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Open Access Highly Accessed Research

A new platelet cryoprecipitate glue promoting bone formation after ectopic mesenchymal stromal cell-loaded biomaterial implantation in nude mice

Marina Trouillas1*, Marie Prat1, Christelle Doucet2, Isabelle Ernou1, Corinne Laplace-Builhé3, Patrick Saint Blancard4, Xavier Holy5 and Jean-Jacques Lataillade16

Author Affiliations

1 Department of Research, ≪Centre de Transfusion Sanguine des Armées Jean Julliard≫, 1 rue Lieutenant Raoul Batany, Clamart, 92141, France

2 Celogos, 15 rue Beranger, Paris, 75003, France

3 UMR8081-IRCIV, Institut Gustave Roussy, 114 rue Edouard Vaillant, Villejuif 94805, France

4 Service Anatomie-Pathologie, Hôpital Percy, 101 avenue Henri Barbusse, Clamart, 92141, France

5 Département de Physiologie Aérospatiale, Institut de Recherche Biomédicale des Armées, Brétigny sur orge, 91223, France

6 Ecole du Val de Grâce, 1 Place Alphonse Laveran, Paris, 75005, France

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Stem Cell Research & Therapy 2013, 4:1  doi:10.1186/scrt149

Published: 4 January 2013

Abstract

Introduction

This study investigated the promising effect of a new Platelet Glue obtained from Cryoprecipitation of Apheresis Platelet products (PGCAP) used in combination with Mesenchymal Stromal Cells (MSC) loaded on ceramic biomaterials to provide novel strategies enhancing bone repair.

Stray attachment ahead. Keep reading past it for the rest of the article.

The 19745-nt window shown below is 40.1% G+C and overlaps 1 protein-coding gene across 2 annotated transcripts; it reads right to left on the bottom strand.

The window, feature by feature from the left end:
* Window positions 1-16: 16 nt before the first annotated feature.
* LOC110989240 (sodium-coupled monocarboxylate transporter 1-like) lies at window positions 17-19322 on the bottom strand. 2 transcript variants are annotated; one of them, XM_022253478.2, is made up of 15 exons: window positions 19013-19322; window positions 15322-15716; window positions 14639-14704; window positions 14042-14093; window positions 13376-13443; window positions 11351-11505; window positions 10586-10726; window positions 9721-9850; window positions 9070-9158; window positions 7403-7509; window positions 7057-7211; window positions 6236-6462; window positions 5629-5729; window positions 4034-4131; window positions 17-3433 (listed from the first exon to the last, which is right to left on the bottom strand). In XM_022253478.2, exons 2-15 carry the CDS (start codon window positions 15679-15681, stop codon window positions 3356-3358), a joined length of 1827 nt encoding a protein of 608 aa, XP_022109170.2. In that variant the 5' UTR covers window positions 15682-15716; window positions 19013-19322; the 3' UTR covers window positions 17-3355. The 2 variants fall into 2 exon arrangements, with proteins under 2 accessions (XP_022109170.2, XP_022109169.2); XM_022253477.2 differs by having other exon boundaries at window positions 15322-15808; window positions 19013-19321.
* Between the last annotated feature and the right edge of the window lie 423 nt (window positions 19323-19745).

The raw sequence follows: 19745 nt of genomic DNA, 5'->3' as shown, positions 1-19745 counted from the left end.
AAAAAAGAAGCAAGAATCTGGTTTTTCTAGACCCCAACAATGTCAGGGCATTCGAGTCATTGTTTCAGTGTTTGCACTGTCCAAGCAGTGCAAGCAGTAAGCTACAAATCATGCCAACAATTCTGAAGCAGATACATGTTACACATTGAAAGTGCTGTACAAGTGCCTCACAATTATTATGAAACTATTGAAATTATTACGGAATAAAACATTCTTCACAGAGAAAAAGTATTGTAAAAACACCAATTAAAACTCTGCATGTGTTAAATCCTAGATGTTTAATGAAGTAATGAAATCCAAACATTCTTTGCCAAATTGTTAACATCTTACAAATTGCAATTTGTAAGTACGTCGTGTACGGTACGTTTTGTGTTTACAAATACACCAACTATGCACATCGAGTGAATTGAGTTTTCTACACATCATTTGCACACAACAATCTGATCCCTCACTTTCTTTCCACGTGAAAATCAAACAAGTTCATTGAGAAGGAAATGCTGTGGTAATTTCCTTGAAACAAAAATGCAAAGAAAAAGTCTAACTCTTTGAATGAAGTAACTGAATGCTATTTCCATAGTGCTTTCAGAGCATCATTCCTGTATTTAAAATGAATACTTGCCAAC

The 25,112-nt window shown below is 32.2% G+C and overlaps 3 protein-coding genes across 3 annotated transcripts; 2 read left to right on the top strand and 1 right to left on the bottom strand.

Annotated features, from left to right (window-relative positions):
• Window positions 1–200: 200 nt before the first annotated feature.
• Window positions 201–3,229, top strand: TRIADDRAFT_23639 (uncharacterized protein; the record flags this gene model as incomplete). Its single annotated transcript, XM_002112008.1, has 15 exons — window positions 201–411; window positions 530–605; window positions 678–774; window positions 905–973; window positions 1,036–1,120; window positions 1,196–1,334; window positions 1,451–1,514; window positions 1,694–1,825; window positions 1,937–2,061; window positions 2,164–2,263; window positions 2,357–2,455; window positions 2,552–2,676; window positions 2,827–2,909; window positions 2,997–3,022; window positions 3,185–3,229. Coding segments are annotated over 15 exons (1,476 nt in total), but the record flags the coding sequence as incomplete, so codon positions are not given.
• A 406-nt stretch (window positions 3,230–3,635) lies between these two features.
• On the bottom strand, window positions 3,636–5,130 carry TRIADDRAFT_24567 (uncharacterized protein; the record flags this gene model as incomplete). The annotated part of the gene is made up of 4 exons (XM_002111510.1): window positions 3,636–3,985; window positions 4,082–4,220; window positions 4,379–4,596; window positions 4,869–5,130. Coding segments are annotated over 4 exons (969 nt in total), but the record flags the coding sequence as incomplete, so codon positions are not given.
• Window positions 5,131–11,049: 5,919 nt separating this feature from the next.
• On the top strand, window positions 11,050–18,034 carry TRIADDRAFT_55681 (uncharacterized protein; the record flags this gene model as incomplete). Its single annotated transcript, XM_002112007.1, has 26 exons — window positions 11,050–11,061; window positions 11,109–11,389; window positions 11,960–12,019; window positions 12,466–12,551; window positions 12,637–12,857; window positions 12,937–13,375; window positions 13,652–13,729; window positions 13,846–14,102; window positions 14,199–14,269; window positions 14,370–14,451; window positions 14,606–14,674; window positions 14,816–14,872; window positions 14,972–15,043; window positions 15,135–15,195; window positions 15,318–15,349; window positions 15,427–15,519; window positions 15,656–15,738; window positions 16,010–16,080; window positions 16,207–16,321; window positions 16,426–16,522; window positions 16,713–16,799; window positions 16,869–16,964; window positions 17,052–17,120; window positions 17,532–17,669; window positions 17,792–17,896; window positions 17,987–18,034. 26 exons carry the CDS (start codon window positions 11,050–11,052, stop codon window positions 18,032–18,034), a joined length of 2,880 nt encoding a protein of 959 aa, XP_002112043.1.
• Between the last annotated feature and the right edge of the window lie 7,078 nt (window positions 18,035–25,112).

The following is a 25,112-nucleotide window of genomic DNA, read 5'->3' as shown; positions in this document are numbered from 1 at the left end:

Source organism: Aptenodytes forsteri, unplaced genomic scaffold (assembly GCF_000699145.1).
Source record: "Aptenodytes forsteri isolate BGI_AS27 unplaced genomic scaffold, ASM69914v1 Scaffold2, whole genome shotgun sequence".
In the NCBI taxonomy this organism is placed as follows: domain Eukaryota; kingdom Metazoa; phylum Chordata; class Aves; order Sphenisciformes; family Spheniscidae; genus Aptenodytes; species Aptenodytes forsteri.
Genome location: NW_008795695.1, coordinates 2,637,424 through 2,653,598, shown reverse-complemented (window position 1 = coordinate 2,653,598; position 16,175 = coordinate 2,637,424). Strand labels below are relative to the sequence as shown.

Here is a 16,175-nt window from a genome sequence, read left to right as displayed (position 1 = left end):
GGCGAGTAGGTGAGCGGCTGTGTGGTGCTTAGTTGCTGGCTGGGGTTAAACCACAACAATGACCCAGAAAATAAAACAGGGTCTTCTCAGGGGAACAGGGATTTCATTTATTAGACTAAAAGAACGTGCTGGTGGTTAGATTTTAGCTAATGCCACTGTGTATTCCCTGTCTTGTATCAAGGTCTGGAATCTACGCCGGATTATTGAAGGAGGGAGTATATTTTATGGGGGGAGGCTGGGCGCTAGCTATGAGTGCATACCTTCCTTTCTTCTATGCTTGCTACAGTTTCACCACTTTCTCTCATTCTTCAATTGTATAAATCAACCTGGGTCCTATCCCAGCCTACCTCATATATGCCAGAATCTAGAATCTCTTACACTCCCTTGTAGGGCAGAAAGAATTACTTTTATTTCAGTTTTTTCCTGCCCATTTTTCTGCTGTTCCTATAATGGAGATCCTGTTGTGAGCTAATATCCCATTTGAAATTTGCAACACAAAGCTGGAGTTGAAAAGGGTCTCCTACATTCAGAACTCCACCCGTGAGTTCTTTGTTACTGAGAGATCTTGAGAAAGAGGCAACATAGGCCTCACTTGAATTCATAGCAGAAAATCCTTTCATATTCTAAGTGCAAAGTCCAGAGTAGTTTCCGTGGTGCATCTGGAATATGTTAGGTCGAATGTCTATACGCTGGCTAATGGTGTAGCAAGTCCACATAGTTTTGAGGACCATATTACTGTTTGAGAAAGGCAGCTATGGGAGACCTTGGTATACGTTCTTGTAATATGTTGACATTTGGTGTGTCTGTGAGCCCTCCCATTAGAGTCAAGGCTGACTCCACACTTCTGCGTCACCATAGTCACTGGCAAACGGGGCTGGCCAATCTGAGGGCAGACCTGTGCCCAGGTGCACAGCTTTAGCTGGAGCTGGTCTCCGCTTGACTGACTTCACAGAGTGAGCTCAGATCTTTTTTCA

Methods

PGCAP growth factor content was analyzed by ELISA and compared to other platelet and plasma-derived products. MSC loaded on biomaterials (65% hydroxyapatite/35% beta-TCP or 100% beta-TCP) were embedded in PGCAP and grown in presence or not of osteogenic induction medium for 21 days. Biomaterials were then implanted subcutaneously in immunodeficient mice for 28 days. Effect of PGCAP on MSC was evaluated in vitro by proliferation and osteoblastic gene expression analysis and in vivo by histology and immunohistochemistry.

Results

We showed that PGCAP, compared to other platelet-derived products, allowed concentrating large amount of growth factors and cytokines which promoted MSC and osteoprogenitor proliferation. Next, we found that PGCAP improves the proliferation of MSC and osteogenic-induced MSC. Furthermore, we demonstrated that PGCAP up-regulates the mRNA expression of osteogenic markers (Collagen type I, Osteonectin, Osteopontin and Runx2). In vivo, type I collagen expressed in ectopic bone-like tissue was highly enhanced in biomaterials embedded in PGCAP in the absence of osteogenic pre-induction. Better results were obtained with 65% hydroxyapatite/35% beta-TCP biomaterials as compared to 100% beta-TCP.

Conclusions

We have demonstrated that PGCAP is able to enhance in vitro MSC proliferation, osteoblastic differentiation and in vivo bone formation in the absence of osteogenic pre-induction. This clinically adaptable platelet glue could be of interest for improving bone repair.